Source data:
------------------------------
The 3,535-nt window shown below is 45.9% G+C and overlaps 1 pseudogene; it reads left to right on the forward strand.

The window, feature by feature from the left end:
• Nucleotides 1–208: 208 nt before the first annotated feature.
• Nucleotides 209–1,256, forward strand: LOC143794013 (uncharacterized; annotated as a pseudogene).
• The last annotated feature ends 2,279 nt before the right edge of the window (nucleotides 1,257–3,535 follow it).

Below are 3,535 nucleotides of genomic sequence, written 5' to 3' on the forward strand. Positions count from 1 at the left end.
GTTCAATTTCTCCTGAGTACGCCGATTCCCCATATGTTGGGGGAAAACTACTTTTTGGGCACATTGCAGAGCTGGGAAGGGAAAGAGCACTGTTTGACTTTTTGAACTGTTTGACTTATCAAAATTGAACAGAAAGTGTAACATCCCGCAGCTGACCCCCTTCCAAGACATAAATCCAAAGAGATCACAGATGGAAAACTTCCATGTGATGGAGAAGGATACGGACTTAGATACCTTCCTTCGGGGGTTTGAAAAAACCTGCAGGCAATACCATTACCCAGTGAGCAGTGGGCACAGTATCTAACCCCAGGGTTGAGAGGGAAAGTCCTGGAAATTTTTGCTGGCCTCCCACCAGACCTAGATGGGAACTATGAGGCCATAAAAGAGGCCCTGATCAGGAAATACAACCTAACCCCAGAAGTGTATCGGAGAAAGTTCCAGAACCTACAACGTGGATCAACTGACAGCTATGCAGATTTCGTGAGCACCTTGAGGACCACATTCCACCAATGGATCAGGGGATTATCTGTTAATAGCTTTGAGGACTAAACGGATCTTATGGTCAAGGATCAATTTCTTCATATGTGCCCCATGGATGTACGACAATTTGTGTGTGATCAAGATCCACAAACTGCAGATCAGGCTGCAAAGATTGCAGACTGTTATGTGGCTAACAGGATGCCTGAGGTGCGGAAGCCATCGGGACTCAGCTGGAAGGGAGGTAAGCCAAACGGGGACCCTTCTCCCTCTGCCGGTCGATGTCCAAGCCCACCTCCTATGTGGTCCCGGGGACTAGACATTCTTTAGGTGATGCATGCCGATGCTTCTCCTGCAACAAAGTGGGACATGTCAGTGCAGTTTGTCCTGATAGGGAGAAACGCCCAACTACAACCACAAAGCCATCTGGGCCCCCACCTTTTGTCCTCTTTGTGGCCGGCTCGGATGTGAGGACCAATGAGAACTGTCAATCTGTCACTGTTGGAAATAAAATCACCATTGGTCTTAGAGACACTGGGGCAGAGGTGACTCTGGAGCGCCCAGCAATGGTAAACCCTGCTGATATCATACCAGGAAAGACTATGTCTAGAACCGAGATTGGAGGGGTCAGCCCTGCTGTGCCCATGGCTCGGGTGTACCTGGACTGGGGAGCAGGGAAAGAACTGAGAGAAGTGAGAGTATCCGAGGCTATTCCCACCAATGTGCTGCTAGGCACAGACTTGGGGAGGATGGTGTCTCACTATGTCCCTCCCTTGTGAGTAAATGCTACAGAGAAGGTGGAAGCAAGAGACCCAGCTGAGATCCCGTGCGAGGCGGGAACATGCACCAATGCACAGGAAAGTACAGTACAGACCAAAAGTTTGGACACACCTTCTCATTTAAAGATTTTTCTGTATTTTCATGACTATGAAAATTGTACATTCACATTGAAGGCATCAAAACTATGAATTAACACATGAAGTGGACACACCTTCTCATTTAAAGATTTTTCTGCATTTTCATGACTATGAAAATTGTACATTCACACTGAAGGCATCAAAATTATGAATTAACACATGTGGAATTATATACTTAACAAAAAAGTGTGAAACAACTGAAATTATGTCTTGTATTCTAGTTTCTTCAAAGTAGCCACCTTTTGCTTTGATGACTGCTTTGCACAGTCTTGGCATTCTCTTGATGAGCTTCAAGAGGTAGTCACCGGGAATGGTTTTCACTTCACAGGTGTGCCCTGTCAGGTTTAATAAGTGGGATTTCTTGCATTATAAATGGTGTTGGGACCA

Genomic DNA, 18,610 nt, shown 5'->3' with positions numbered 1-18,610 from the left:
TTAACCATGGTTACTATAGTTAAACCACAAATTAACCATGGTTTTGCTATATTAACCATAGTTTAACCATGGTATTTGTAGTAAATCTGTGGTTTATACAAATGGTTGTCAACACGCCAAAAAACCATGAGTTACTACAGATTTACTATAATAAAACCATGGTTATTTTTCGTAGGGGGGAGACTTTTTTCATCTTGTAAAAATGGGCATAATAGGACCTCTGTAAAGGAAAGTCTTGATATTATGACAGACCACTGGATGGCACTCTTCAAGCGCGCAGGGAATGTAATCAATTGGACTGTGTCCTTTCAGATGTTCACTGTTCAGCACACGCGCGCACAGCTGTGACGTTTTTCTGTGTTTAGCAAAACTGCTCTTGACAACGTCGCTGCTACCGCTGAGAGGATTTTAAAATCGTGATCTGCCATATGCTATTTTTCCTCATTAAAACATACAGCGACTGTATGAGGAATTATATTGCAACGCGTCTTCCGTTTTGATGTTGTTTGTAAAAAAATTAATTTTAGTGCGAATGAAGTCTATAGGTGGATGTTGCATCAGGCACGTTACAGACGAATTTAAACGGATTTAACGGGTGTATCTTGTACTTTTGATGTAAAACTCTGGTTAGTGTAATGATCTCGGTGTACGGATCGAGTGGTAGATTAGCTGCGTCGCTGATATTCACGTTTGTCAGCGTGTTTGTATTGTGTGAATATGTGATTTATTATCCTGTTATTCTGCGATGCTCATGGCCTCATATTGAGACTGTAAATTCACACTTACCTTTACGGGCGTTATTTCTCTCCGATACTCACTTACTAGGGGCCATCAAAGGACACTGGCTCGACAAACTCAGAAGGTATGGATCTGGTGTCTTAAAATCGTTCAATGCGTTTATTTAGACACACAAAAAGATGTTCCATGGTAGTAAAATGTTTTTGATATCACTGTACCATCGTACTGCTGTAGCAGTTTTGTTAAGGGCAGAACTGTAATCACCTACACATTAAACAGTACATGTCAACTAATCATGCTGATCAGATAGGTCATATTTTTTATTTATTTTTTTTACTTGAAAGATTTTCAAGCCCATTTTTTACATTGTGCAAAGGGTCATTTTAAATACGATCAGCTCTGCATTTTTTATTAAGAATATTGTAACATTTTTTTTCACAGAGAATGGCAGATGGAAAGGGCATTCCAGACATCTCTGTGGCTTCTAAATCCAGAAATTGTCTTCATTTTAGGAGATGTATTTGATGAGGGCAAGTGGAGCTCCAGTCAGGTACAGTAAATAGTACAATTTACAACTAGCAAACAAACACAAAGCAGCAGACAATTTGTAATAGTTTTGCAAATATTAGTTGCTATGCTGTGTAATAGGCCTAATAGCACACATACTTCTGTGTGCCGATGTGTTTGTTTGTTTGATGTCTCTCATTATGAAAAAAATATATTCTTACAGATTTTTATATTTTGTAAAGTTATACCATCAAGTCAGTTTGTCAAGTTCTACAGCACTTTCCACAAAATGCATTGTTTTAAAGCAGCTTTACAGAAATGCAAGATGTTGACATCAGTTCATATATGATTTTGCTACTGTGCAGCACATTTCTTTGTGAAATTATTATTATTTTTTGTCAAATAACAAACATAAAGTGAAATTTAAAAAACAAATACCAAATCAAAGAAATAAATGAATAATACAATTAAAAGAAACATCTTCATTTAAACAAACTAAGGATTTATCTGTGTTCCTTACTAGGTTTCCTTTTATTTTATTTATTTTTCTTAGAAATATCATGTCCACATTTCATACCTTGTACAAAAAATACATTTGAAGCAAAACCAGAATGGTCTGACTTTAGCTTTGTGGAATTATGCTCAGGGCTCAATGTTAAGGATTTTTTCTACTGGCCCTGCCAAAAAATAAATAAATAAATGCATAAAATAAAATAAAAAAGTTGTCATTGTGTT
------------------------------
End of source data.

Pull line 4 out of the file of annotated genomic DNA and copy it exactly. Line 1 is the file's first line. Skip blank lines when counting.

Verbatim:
• Nucleotides 209–1,256, forward strand: LOC143794013 (uncharacterized; annotated as a pseudogene).